Drive My Car, Rehana, Drover’s Wife winners at 14th Asia Pacific Screen Awards

Gold Coast, Australia: Winners in the 14th Asia Pacific Screen Awards have been announced tonight with Drive My Car announced as Best Feature Film, awarded to director Ryusuke Hamaguchi and producer Teruhisa Yamamoto, with the film also winning Best Screenplay for Ryusuke Hamaguchi and Oe Takamasa.

The APSA International Jury said “In his potent drama of secrets and trauma, Ryusuke Hamaguchi x-rays his damaged characters, each haunted by their past, as he incisively explores ideas of love, desire, infidelity, guilt and atonement. The result is an indelible film of immense power.”

Ryusuke Hamaguchi thanked his cast and crew and saidI’m deeply honoured that our film was selected not only for the Best Screenplay but also for the Best Feature Film at the Asia Pacific Screen Awards. I’d like to thank Mr. Haruki Murakami for his original work. Our film is based on his novel ‘Drive My Car’. We made many changes to the original, and Mr. Murakami let us write freely. We deeply appreciate Mr. Murakami’s decision to share his story with us. Also, I’d like to thank Mr. Takamasa Oe, our co-writer, for his advice and support. Without his presence and contribution, the screenplay would never be completed.”

This is Ryusuke Hamaguchi’s second Screenplay APSA after winning the award for Happy Hour in 2016 with co-writers Tadashi Nohara and Tomoyuki Takahashi.

The 14th APSA Ceremony, presented from HOTA (Home of the Arts) on Australia’s beautiful Gold Coast saw ten films from eleven countries and areas of Asia Pacific receive awards, with the event also marking the official opening of the 3rd Asia Pacific Screen Forum (Nov 11-16). 

Two Jury Grand Prizes were awarded in 2021 with one going to Abdullah Mohammad Saad, director of Rehana (Rehana Maryam Noor), for “the precision of its filmmaking language which made it possible, by the only specific means of cinema, to detail the psychological and factual stages of a woman’s fight for justice and to reveal, in an absolutely remarkable ending, how she prepares her little girl to be courageous and to fight all forms of injustice.”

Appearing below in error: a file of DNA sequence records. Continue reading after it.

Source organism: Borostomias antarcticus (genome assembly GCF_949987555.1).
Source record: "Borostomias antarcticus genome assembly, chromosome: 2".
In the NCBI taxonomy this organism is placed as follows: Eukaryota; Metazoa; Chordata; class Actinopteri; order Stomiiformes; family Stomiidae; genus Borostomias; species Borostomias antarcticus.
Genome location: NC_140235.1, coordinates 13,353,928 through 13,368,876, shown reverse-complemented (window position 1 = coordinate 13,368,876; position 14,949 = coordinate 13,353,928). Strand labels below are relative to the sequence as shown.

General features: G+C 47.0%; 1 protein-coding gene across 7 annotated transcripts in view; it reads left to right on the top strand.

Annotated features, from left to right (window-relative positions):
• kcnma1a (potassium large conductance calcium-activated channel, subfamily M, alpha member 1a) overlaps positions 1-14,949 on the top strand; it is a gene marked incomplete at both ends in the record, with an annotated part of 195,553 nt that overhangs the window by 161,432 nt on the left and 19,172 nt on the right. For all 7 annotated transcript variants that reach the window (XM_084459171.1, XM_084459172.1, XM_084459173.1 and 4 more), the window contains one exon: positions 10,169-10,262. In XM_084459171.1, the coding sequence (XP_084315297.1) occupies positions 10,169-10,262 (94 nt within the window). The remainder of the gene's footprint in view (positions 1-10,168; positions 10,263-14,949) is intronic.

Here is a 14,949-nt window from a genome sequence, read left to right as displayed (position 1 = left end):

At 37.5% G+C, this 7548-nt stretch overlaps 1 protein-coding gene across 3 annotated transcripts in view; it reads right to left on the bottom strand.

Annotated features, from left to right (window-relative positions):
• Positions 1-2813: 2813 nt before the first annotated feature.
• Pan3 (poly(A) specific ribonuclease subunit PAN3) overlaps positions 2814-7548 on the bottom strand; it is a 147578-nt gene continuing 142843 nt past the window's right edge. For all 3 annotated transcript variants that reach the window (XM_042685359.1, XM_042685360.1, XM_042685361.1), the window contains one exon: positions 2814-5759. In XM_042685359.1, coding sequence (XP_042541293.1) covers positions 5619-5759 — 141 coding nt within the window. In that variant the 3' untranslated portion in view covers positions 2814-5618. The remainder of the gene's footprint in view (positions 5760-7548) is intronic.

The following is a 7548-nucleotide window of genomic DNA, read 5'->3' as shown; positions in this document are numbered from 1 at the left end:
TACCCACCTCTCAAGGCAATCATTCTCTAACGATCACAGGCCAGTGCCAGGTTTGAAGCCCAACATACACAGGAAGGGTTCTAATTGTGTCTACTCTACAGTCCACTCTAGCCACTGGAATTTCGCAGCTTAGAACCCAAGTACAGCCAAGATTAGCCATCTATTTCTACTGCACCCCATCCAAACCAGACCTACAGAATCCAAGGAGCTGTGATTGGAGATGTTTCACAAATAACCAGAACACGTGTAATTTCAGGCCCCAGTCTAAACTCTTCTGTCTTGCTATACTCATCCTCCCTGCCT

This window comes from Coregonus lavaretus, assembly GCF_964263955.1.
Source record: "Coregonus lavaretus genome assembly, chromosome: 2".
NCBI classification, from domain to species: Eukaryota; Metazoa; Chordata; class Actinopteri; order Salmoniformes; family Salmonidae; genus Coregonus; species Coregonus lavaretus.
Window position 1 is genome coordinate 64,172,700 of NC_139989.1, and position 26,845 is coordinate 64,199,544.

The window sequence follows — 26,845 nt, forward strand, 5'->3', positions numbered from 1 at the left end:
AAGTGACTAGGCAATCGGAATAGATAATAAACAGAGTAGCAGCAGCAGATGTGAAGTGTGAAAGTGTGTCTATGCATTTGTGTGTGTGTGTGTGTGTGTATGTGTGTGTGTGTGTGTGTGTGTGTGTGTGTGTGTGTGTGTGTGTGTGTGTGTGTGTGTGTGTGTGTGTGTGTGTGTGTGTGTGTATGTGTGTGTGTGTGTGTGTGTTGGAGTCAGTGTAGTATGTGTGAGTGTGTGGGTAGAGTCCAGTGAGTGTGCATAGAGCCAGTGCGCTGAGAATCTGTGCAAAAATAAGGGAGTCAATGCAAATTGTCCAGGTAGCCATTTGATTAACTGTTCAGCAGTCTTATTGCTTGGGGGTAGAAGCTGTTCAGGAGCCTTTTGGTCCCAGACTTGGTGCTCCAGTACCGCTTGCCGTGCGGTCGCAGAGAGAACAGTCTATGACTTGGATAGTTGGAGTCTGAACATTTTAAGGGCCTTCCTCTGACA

Abdullah Mohammad Saad said “We are thrilled, we are excited. I must say, the film is the result of an incredible team effort. I am grateful to my brilliant cast and crew. I am sure I wouldn’t be receiving this award without their sacrifice and commitment, so all the credit goes to them.”

Rehana star Azmeri Haque Badhon was awarded Best Performance by an Actress for this outstanding film. In her acceptance speech, Azmeri Haque Badhon dedicated the film to “those in my country and around the world who are deprived from their freedom, rights, and feel lost every moment.”

This is the second film from Bangladesh to be awarded the APSA Jury Grand Prize, after Mostofa Sarwar Farooki’s Television in 2013.

The APSA Jury Grand Prize was also awarded to Goa-Gunggari-Wakka Wakka Murri Woman Leah Purcell for her debut feature The Drover’s Wife The Legend of Molly Johnson. The International Jury said “Not just for her singular vision in writing, directing, producing and starring in the film but for the journey to bring this remarkable story, viewed through the lens of a First Nations woman to the screen in its entirety, in what is not only an artist’s total dedication to her craft but also a spirited act of courage and tenacity. The Drover’s Wife is a film that quickly makes its way into the heart, taking a well known genre, and exploding it into a much needed story of survival, loss, and resilience.” This is the first APSA Jury Grand Prize awarded to an Australian.